Let’s lobby Congress to fund the National Park Service adequately, to meet the president’s budget proposal for 2015, but let’s also all enjoy where the wild things are. Don’t just conserve these monuments and parks; go and enjoy them, too.

Casey N. Cep
Casey N. Cep is a writer from the Eastern Shore of Maryland. She has written for the New Republic, the New York Times, the New Yorker, and the Paris Review. Follow her on Twitter @cncep.

More From Casey N. Cep

A weekly roundup of the best of Pacific Standard and PSmag.com, delivered straight to your inbox.

Recent Posts

December 20 • 10:28 AM

Flare-Ups

Are my emotions making me ill?


December 19 • 4:00 PM

How a Drug Policy Reform Organization Thinks of the Children

This valuable, newly updated resource for parents is based in the real world.


December 19 • 2:00 PM

Where Did the Ouija Board Come From?

It wasn’t just a toy.


December 19 • 12:00 PM

Social Scientists Can Do More to Eradicate Racial Oppression

Using our knowledge of social systems, all social scientists—black or white, race scholar or not—have an opportunity to challenge white privilege.


December 19 • 10:17 AM

How Scientists Contribute to Bad Science Reporting

By not taking university press officers and research press releases seriously, scientists are often complicit in the media falsehoods they so often deride.


December 19 • 10:00 AM

Pentecostalism in West Africa: A Boon or Barrier to Disease?

How has Ghana stayed Ebola-free despite being at high risk for infection? A look at their American-style Pentecostalism, a religion that threatens to do more harm than good.


December 19 • 8:00 AM

Don’t Text and Drive—Especially If You’re Old

A new study shows that texting while driving becomes even more dangerous with age.


December 19 • 6:12 AM

All That ‘Call of Duty’ With Your Friends Has Not Made You a More Violent Person

But all that solo Call of Duty has.


December 19 • 4:00 AM

Food for Thought: WIC Works

New research finds participation in the federal WIC program, which subsidizes healthy foods for young children, is linked with stronger cognitive development and higher test scores.


December 18 • 4:00 PM

How I Navigated Life as a Newly Sober Mom

Saying “no” to my kids was harder than saying “no” to alcohol. But for their sake and mine, I had to learn to put myself first sometimes.


December 18 • 2:00 PM

Women in Apocalyptic Fiction Shaving Their Armpits

Because our interest in realism apparently only goes so far.


December 18 • 12:00 PM

The Paradox of Choice, 10 Years Later

Paul Hiebert talks to psychologist Barry Schwartz about how modern trends—social media, FOMO, customer review sites—fit in with arguments he made a decade ago in his highly influential book, The Paradox of Choice: Why More Is Less.


December 18 • 10:00 AM

What It’s Like to Spend a Few Hours in the Church of Scientology

Wrestling with thetans, attempting to unlock a memory bank, and a personality test seemingly aimed at people with depression. This is Scientology’s “dissemination drill” for potential new members.


December 18 • 8:00 AM

Gendering #BlackLivesMatter: A Feminist Perspective

Black men are stereotyped as violent, while black women are rendered invisible. Here’s why the gendering of black lives matters.


December 18 • 7:06 AM

Apparently You Can Bring Your Religion to Work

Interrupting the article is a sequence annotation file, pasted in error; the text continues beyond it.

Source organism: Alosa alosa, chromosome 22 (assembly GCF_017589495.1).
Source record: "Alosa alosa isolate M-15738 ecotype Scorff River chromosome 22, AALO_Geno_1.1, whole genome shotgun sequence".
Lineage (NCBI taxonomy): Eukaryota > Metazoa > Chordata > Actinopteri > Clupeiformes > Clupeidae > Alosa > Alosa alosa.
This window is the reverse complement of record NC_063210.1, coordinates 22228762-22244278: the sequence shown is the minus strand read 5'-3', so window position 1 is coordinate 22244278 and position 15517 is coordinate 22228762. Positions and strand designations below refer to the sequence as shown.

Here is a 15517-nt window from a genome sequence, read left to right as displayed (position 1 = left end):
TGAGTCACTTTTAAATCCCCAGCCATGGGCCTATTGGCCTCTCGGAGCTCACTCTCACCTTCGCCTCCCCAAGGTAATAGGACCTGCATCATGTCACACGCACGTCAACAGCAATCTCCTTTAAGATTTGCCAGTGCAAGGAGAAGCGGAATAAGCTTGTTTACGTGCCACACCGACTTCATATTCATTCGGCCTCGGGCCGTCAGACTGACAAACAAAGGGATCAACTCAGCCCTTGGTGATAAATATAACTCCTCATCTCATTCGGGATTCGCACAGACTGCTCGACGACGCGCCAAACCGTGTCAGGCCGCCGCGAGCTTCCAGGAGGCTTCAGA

New research says offices that encourage talk of religion actually make for happier workplaces.


December 18 • 6:00 AM

The Very Weak and Complicated Links Between Mental Illness and Gun Violence

Vanderbilt University’s Jonathan Metzl and Kenneth MacLeish address our anxieties and correct our assumptions.


December 18 • 4:00 AM

Should Movies Be Rated RD for Reckless Driving?

A new study finds a link between watching films featuring reckless driving and engaging in similar behavior years later.


December 17 • 4:00 PM

How to Run a Drug Dealing Network in Prison

People tend not to hear about the prison drug dealing operations that succeed. Substance.com asks a veteran of the game to explain his system.


December 17 • 2:00 PM

Gender Segregation of Toys Is on the Rise

Charting the use of “toys for boys” and “toys for girls” in American English.


December 17 • 12:41 PM

Why the College Football Playoff Is Terrible But Better Than Before

The sample size is still embarrassingly small, but at least there’s less room for the availability cascade.


December 17 • 11:06 AM

Canadian Kids Have a Serious Smoking Problem

Bootleg cigarette sales could be leading Canadian teens to more serious drugs, a recent study finds.


December 17 • 10:37 AM

A Public Lynching in Sproul Plaza

When photographs of lynching victims showed up on a hallowed site of democracy in action, a provocation was issued—but to whom, by whom, and why?


December 17 • 8:00 AM

What Was the Job?

This was the year the job broke, the year we accepted a re-interpretation of its fundamental bargain and bought in to the push to get us to all work for ourselves rather than each other.


December 17 • 6:00 AM

White Kids Will Be Kids

Even the “good” kids—bound for college, upwardly mobile—sometimes break the law. The difference? They don’t have much to fear. A professor of race and social movements reflects on her teenage years and faces some uncomfortable realities.



Follow us


Don’t Text and Drive—Especially If You’re Old

A new study shows that texting while driving becomes even more dangerous with age.

Apparently You Can Bring Your Religion to Work

New research says offices that encourage talk of religion actually make for happier workplaces.

Canadian Kids Have a Serious Smoking Problem

Bootleg cigarette sales could be leading Canadian teens to more serious drugs, a recent study finds.

The Hidden Psychology of the Home Ref

That old myth of home field bias isn’t a myth at all; it’s a statistical fact.

The Big One

One in two United States senators and two in five House members who left office between 1998 and 2004 became lobbyists. November/December 2014

Copyright © 2014 by Pacific Standard and The Miller-McCune Center for Research, Media, and Public Policy. All Rights Reserved.